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Banking

Tusk win affirms confidence in Poland

Poland’s elections threw up some colourful characters – notably Janusz Palikot, the former vodka tycoon famous for attending press conferences with a dildo in one hand and a pistol in the other. But the result reaffirmed confidence in Poland.

Prime minister Donald Tusk became the first leader of Poland to be re-elected since the end of communism. His main rival, Jaroslaw Kaczynski, spooked investors with anti-German and anti-Russian rhetoric and populist economic proposals.

The main benefit is stability. For the first time a new government will not switch around management at the state-owned firms that still dominate key areas of Poland’s economy.

Treasury minister Aleksander Grad is stepping down. Compared with an average of 10 months in the position, he has been in the job for four years, and has boosted Warsaw’s status as a financial centre via privatizations.

"If you look at all governments since 1989 privatization was the main topic around which arguments were fought. After the past four years privatization has no longer been controversial," Grad tells Euromoney.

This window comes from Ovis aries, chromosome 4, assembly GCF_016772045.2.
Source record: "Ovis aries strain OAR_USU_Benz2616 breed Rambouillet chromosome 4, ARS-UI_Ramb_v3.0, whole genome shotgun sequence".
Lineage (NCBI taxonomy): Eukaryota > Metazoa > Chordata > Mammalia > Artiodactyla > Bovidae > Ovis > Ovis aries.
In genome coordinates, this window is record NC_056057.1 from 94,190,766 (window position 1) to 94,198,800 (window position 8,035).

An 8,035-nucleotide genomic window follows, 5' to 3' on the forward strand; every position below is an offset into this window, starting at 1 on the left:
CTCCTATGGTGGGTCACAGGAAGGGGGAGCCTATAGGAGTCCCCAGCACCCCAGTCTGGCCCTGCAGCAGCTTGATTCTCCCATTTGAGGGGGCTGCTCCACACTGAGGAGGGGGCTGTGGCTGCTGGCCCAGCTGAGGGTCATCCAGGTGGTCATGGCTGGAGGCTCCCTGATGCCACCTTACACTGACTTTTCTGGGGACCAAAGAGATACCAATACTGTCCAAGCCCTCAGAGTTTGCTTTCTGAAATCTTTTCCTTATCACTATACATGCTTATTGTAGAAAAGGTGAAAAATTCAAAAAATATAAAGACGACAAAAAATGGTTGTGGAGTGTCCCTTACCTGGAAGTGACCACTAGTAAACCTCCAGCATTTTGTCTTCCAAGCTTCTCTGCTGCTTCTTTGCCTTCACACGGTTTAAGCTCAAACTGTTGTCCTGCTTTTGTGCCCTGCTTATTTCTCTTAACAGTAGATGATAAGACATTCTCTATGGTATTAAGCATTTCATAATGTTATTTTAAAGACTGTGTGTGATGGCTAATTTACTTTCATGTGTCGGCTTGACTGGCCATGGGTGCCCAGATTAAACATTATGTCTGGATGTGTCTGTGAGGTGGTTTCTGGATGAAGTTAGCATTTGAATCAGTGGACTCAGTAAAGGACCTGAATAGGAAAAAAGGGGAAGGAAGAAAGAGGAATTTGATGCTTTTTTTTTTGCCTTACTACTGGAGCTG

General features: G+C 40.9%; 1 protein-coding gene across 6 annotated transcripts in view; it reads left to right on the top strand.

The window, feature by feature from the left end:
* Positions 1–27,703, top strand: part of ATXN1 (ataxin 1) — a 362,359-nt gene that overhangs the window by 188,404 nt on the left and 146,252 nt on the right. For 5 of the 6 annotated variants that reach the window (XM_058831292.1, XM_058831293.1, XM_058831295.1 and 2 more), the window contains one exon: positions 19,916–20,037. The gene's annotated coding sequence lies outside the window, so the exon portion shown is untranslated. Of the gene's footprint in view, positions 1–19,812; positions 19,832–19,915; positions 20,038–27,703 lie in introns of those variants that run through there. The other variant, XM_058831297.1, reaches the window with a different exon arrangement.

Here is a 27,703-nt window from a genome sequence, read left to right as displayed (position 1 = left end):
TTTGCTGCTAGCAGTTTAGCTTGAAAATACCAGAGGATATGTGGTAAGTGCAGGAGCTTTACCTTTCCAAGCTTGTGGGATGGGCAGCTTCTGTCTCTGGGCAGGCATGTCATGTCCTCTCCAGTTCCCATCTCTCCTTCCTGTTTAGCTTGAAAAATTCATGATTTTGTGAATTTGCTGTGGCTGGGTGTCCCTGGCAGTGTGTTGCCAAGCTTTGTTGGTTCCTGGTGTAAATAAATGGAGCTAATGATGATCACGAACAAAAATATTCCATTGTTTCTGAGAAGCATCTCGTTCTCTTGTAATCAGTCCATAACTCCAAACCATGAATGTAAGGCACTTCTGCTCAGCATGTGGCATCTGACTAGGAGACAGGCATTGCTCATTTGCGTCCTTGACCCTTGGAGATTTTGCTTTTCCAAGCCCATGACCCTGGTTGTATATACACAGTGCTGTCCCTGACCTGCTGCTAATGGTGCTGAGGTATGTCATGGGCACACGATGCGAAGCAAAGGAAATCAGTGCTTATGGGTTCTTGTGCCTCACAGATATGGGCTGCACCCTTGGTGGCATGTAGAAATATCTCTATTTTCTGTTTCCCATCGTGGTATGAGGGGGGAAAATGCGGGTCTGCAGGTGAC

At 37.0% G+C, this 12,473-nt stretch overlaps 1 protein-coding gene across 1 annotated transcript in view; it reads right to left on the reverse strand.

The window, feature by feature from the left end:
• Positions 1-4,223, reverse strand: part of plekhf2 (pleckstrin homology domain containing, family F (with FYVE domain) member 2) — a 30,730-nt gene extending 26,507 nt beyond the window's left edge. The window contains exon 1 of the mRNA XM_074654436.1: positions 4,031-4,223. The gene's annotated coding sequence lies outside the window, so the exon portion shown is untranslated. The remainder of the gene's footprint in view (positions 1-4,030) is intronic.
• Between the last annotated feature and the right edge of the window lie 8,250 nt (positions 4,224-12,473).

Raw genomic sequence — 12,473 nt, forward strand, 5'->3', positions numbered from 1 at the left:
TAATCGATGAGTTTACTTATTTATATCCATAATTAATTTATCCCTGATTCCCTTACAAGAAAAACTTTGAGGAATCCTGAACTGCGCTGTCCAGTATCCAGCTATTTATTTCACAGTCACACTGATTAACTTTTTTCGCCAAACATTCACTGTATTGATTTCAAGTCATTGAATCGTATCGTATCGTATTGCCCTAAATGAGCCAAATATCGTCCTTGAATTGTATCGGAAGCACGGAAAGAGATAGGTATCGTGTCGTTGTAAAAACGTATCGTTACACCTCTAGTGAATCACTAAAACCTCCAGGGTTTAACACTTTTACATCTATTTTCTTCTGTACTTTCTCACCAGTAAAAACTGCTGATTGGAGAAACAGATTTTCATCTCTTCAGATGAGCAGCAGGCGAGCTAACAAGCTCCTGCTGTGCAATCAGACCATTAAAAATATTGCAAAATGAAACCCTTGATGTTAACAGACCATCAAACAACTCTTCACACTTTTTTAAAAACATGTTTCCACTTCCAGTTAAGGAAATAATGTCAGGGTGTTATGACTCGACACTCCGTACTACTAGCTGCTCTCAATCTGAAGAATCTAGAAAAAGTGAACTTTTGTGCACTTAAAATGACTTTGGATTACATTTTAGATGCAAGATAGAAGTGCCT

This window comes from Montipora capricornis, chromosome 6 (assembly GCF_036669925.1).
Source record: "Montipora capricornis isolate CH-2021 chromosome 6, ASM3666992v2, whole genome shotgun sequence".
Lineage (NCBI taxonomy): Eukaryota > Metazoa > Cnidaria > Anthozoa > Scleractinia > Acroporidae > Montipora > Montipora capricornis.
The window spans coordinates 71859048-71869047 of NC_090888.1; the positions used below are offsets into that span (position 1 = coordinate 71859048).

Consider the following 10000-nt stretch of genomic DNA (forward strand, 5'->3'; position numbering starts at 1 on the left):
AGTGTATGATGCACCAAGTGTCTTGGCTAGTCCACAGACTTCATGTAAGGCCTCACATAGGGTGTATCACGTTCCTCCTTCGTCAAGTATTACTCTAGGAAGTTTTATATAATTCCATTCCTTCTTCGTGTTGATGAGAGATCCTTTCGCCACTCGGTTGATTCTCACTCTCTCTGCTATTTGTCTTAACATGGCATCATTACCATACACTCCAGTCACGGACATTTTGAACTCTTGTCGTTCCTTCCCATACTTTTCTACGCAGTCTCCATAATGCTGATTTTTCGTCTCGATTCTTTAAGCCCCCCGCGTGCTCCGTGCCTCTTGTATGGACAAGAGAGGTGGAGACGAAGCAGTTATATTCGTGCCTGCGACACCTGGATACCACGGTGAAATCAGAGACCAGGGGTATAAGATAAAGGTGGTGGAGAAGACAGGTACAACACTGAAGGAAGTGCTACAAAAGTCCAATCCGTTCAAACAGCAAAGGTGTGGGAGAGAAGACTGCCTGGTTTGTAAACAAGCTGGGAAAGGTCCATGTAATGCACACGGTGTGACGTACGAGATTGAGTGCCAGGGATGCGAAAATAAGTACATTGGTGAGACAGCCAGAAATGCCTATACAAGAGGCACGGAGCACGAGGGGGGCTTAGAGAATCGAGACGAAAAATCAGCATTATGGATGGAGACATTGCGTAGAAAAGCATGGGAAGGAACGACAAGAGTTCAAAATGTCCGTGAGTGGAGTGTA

Tusk’s victory makes it easier to go ahead with the sale of 15% of the state’s 51% stake in PKO BP, the biggest bank. This was postponed by market conditions in September but could now take place in November. Entries by Russian banks, especially Sberbank, may also be easier now.

Poland was the only EU country not to fall into recession in 2009. In the first half of 2011 banks made record profits. Businessman Zygmunt Solorz-Zak’s takeover of mobile operator Polkomtel, approved by the anti-monopoly regulator in October, is at $6 billion the biggest M&A deal in Central and Eastern Europe this year.

A 10% drop in zloty-euro rates since August has hit foreign-currency borrowers. The government itself has a third of debt in foreign currency and is inching closer to a 60%-of-GDP constitutional debt limit.

Nevertheless, Poland re-elected a government friendly towards foreign investors, in contrast to populist leaders in Hungary and Ukraine (economies much harder hit after 2008). The jailing last month of Ukrainian opposition leader Yulia Tymoshenko has cast more doubt on whether Ukraine will replicate Poland’s success.

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